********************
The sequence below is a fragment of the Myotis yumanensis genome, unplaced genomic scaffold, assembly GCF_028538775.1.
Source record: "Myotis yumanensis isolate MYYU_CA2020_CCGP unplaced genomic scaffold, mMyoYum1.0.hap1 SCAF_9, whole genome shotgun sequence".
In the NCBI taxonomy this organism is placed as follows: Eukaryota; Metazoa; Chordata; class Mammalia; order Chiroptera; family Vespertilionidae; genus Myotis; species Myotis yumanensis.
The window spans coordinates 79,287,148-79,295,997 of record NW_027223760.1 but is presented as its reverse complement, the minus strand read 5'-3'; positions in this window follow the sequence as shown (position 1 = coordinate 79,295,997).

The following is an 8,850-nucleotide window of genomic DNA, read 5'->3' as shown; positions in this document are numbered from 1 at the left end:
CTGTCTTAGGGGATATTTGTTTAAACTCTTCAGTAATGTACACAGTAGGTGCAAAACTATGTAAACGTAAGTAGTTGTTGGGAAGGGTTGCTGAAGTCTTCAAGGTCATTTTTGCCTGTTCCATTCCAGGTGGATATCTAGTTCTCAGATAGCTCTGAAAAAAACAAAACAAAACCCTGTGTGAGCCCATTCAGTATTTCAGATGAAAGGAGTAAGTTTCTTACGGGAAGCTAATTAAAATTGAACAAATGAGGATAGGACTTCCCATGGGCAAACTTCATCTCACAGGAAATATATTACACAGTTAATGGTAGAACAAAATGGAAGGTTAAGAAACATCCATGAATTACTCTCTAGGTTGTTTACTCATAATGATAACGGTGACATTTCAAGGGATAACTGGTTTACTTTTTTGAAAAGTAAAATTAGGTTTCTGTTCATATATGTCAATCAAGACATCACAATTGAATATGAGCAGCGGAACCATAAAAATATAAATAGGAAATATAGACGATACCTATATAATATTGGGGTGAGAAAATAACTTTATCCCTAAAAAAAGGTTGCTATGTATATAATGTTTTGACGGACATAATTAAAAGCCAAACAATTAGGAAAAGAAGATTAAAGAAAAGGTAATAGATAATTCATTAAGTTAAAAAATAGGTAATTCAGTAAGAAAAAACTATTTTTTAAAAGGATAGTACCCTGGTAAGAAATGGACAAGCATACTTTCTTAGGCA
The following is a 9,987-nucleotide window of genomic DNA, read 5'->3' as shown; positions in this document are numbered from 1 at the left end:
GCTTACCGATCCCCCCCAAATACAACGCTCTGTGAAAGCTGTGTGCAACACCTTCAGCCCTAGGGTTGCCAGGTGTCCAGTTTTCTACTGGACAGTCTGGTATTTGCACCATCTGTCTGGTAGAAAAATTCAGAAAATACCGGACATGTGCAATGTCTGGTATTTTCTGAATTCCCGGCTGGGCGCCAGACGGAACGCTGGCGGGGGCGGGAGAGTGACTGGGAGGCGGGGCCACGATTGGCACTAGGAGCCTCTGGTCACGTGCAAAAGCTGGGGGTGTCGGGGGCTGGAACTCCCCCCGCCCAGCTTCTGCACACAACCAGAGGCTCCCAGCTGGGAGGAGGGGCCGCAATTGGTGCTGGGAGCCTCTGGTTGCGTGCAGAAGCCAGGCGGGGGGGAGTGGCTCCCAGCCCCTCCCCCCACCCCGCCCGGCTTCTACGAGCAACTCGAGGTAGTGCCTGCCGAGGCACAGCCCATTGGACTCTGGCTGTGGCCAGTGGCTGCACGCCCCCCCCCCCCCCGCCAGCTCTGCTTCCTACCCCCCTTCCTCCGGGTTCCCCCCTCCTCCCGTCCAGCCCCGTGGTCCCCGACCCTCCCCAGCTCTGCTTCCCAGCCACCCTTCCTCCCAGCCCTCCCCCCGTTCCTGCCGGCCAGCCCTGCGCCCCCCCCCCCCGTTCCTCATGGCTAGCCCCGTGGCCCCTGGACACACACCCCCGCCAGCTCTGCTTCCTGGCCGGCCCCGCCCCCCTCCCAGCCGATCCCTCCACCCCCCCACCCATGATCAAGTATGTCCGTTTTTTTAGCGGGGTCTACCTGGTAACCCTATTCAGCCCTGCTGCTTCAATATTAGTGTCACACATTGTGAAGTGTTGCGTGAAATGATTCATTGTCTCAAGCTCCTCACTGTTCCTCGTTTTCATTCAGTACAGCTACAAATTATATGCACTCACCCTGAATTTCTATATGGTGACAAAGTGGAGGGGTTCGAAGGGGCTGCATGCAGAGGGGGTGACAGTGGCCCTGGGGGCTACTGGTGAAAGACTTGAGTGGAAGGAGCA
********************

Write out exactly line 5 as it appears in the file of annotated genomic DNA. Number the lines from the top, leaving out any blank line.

The following is an 8,850-nucleotide window of genomic DNA, read 5'->3' as shown; positions in this document are numbered from 1 at the left end: